41. Murti KCR (1989) Health implications of hazardous wastes disposal. pp.191–196. In: Maltezou SP, Biswas AK, Sutter H (eds.) Hazardous Waste Management, Tycooly, London.Google Scholar
  42. Mwinyihija M, Strachan NJC, Dawson J, Meharg A, Killham K (2006) An ecotoxicological approach to assessing the impact of tanning industry effluent on river health. Arch Environ Contam Toxicol 50, 316–324.CrossRefGoogle Scholar
  43. Mwinyihija M, Strachan NJC, Meharg A, Killham K (2005a) Biosensor based toxicity dissection of tannery and associated environmental samples. J Am Leather Chem Assoc 100: 381–490.Google Scholar
  44. National Institute for Occupational Safety and Health (NIOSH) (2002) Pocket guide to chemical hazards, March 21st, 2002. www.cdc.gov/niosh/npg/npgd.html Accessed on the 22nd May 2005.
  45. Niklas L, Osmo A, Jouko Y (2002) Does powder surface contain all necessary information for particle size distribution analysis? Eur J Pharmaceut Sci 17: 217–227.CrossRefGoogle Scholar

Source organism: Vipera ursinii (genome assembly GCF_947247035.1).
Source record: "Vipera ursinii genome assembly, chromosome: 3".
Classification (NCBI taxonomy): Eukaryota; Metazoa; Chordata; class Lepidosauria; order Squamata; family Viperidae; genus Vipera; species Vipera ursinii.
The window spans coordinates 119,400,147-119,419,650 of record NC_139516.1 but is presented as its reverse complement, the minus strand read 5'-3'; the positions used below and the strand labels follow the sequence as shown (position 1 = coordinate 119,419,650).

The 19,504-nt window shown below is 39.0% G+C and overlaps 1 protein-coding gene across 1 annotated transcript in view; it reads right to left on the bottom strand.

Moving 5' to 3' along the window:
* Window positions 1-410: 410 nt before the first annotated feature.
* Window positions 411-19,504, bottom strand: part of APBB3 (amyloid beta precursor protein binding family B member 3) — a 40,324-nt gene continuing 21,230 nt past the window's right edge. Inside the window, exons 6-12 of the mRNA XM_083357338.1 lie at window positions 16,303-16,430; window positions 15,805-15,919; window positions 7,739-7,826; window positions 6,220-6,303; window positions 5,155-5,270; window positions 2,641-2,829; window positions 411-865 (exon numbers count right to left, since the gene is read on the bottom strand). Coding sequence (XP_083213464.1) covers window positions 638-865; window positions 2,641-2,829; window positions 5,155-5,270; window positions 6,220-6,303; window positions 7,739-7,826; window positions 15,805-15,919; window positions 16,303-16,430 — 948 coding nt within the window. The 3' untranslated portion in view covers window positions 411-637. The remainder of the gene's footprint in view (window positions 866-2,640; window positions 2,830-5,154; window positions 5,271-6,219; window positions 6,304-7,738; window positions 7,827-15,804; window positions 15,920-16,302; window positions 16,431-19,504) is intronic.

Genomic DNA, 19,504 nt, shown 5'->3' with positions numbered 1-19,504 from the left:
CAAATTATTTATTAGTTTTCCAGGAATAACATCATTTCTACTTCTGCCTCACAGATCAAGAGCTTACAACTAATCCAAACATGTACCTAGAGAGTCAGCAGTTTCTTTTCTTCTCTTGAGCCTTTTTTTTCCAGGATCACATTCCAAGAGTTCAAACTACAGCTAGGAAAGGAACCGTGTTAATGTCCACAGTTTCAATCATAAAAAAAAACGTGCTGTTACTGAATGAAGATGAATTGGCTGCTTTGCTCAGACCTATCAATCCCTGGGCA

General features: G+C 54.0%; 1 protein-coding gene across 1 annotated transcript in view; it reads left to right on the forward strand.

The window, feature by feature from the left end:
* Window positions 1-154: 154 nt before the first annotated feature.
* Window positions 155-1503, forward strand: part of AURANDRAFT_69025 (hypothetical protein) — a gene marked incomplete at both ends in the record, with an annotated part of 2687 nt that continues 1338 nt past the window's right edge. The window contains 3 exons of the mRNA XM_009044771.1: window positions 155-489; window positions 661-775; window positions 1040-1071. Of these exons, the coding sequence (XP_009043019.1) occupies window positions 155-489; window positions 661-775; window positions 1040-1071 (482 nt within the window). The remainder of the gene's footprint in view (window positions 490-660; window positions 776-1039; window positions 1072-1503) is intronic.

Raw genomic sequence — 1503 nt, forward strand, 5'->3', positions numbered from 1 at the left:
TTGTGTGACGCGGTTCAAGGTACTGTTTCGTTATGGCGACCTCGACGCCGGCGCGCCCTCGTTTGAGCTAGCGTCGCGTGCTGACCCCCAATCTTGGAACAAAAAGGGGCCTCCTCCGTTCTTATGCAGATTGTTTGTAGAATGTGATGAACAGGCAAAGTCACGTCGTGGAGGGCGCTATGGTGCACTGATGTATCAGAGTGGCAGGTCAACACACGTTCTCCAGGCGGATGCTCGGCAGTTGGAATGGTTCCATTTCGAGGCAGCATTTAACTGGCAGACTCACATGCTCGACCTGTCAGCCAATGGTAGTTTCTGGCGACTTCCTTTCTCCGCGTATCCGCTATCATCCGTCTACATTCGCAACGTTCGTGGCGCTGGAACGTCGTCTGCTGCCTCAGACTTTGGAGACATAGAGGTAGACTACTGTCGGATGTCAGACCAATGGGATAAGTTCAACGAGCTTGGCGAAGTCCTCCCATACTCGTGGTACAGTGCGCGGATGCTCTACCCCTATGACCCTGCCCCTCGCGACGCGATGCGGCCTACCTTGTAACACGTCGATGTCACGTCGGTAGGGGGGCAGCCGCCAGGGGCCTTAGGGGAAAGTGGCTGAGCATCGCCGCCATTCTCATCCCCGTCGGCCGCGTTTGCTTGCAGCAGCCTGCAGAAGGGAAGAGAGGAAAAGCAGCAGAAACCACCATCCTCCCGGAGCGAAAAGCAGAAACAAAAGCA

46. Paton GI, Campbell CD, Glover LA, Killham K (1995) Assessment of bioavailability of heavy metals using lux modified constructs of Pseudomonas fluorescens. Lett Appl Microbiol 20: 52–56.CrossRefGoogle Scholar
  47. Paton GI, Rattary EAS, Campbell CD, Cressor MS, Glover LA, Meeussen JCL, Killham K (1997b) Use of genetically modified biosensors for soil ecotoxicity testing. pp. 397–418. In: Pankhurst C, Doube B, Gupta V. (eds.) Biological indicators of soil health and sustainable productivity. CAB International, Oxford. Google Scholar
  48. Park J, Dec J, Kim J, Bollag J (1999) Effect of humic constituents in the transformation of chlorinated phenols and anilines in the presence of oxidoreductase enzymes or birnessite. Environ Sci Tech 33: 2028–2034.CrossRefGoogle Scholar
  49. Permuter NM, Lieber M (1970) Dispersal of plating waste and sewage contaminants in ground water and surface water. Washington DC: US Government printing office, pp. 1–67.Google Scholar
  50. Ramasami T, Rajaram R, Nair BU (1995) Chromium(III) induced abnormalities in human lymphocyte cell proliferation: evidence for apoptosis. Biochem Biophys Res Comm 210: 434–440.CrossRefGoogle Scholar